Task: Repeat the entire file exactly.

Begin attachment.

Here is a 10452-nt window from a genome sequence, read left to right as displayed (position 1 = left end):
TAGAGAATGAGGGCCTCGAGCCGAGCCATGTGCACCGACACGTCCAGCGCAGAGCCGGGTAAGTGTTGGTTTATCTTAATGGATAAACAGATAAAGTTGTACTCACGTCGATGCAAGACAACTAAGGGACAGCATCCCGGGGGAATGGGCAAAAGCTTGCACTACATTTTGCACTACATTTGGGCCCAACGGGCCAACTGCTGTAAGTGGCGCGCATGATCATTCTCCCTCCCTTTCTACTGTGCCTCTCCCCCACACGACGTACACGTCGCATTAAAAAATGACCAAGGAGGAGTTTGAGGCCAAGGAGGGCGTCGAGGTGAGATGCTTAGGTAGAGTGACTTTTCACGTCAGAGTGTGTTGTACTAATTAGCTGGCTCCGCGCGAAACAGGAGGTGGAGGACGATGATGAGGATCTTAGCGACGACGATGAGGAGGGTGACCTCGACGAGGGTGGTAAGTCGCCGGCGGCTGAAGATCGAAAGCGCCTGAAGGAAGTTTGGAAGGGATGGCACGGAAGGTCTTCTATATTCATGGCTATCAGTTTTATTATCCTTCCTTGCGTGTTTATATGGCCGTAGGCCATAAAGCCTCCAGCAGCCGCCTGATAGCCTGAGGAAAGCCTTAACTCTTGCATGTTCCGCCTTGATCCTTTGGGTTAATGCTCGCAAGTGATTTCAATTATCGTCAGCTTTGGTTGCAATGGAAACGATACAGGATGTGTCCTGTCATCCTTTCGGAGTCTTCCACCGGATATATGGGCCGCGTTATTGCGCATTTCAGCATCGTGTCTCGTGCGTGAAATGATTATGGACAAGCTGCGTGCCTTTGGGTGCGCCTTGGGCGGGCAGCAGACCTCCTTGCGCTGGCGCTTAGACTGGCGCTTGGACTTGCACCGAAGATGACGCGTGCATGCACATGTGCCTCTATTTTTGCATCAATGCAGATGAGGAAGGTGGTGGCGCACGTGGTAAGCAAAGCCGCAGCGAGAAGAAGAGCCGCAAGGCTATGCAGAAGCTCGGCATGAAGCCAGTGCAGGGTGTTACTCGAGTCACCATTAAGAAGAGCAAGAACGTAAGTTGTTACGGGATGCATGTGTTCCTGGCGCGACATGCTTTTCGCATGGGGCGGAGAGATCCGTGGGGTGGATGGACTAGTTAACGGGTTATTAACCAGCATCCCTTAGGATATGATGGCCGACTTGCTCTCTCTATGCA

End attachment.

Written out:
Here is a 10452-nt window from a genome sequence, read left to right as displayed (position 1 = left end):
TAGAGAATGAGGGCCTCGAGCCGAGCCATGTGCACCGACACGTCCAGCGCAGAGCCGGGTAAGTGTTGGTTTATCTTAATGGATAAACAGATAAAGTTGTACTCACGTCGATGCAAGACAACTAAGGGACAGCATCCCGGGGGAATGGGCAAAAGCTTGCACTACATTTTGCACTACATTTGGGCCCAACGGGCCAACTGCTGTAAGTGGCGCGCATGATCATTCTCCCTCCCTTTCTACTGTGCCTCTCCCCCACACGACGTACACGTCGCATTAAAAAATGACCAAGGAGGAGTTTGAGGCCAAGGAGGGCGTCGAGGTGAGATGCTTAGGTAGAGTGACTTTTCACGTCAGAGTGTGTTGTACTAATTAGCTGGCTCCGCGCGAAACAGGAGGTGGAGGACGATGATGAGGATCTTAGCGACGACGATGAGGAGGGTGACCTCGACGAGGGTGGTAAGTCGCCGGCGGCTGAAGATCGAAAGCGCCTGAAGGAAGTTTGGAAGGGATGGCACGGAAGGTCTTCTATATTCATGGCTATCAGTTTTATTATCCTTCCTTGCGTGTTTATATGGCCGTAGGCCATAAAGCCTCCAGCAGCCGCCTGATAGCCTGAGGAAAGCCTTAACTCTTGCATGTTCCGCCTTGATCCTTTGGGTTAATGCTCGCAAGTGATTTCAATTATCGTCAGCTTTGGTTGCAATGGAAACGATACAGGATGTGTCCTGTCATCCTTTCGGAGTCTTCCACCGGATATATGGGCCGCGTTATTGCGCATTTCAGCATCGTGTCTCGTGCGTGAAATGATTATGGACAAGCTGCGTGCCTTTGGGTGCGCCTTGGGCGGGCAGCAGACCTCCTTGCGCTGGCGCTTAGACTGGCGCTTGGACTTGCACCGAAGATGACGCGTGCATGCACATGTGCCTCTATTTTTGCATCAATGCAGATGAGGAAGGTGGTGGCGCACGTGGTAAGCAAAGCCGCAGCGAGAAGAAGAGCCGCAAGGCTATGCAGAAGCTCGGCATGAAGCCAGTGCAGGGTGTTACTCGAGTCACCATTAAGAAGAGCAAGAACGTAAGTTGTTACGGGATGCATGTGTTCCTGGCGCGACATGCTTTTCGCATGGGGCGGAGAGATCCGTGGGGTGGATGGACTAGTTAACGGGTTATTAACCAGCATCCCTTAGGATATGATGGCCGACTTGCTCTCTCTATGCA